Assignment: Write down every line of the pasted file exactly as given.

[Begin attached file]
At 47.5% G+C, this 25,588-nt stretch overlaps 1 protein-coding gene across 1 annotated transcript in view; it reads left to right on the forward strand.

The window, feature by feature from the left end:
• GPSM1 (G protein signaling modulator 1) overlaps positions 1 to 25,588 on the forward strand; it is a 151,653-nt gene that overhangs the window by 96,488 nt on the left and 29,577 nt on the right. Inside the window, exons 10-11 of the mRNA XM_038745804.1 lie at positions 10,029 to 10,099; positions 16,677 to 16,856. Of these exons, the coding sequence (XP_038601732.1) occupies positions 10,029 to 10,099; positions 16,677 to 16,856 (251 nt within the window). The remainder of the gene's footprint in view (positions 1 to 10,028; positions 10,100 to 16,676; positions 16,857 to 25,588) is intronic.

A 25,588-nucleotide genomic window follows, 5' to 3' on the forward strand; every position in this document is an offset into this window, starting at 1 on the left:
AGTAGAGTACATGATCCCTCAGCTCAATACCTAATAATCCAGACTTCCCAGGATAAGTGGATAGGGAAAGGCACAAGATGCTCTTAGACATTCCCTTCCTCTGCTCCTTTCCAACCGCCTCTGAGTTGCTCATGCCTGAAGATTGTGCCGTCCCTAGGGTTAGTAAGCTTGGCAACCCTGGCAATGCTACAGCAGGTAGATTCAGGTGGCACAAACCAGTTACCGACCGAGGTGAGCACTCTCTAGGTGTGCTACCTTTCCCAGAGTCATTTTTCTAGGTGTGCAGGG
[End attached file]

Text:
At 47.5% G+C, this 25,588-nt stretch overlaps 1 protein-coding gene across 1 annotated transcript in view; it reads left to right on the forward strand.

The window, feature by feature from the left end:
• GPSM1 (G protein signaling modulator 1) overlaps positions 1 to 25,588 on the forward strand; it is a 151,653-nt gene that overhangs the window by 96,488 nt on the left and 29,577 nt on the right. Inside the window, exons 10-11 of the mRNA XM_038745804.1 lie at positions 10,029 to 10,099; positions 16,677 to 16,856. Of these exons, the coding sequence (XP_038601732.1) occupies positions 10,029 to 10,099; positions 16,677 to 16,856 (251 nt within the window). The remainder of the gene's footprint in view (positions 1 to 10,028; positions 10,100 to 16,676; positions 16,857 to 25,588) is intronic.

A 25,588-nucleotide genomic window follows, 5' to 3' on the forward strand; every position in this document is an offset into this window, starting at 1 on the left:
AGTAGAGTACATGATCCCTCAGCTCAATACCTAATAATCCAGACTTCCCAGGATAAGTGGATAGGGAAAGGCACAAGATGCTCTTAGACATTCCCTTCCTCTGCTCCTTTCCAACCGCCTCTGAGTTGCTCATGCCTGAAGATTGTGCCGTCCCTAGGGTTAGTAAGCTTGGCAACCCTGGCAATGCTACAGCAGGTAGATTCAGGTGGCACAAACCAGTTACCGACCGAGGTGAGCACTCTCTAGGTGTGCTACCTTTCCCAGAGTCATTTTTCTAGGTGTGCAGGG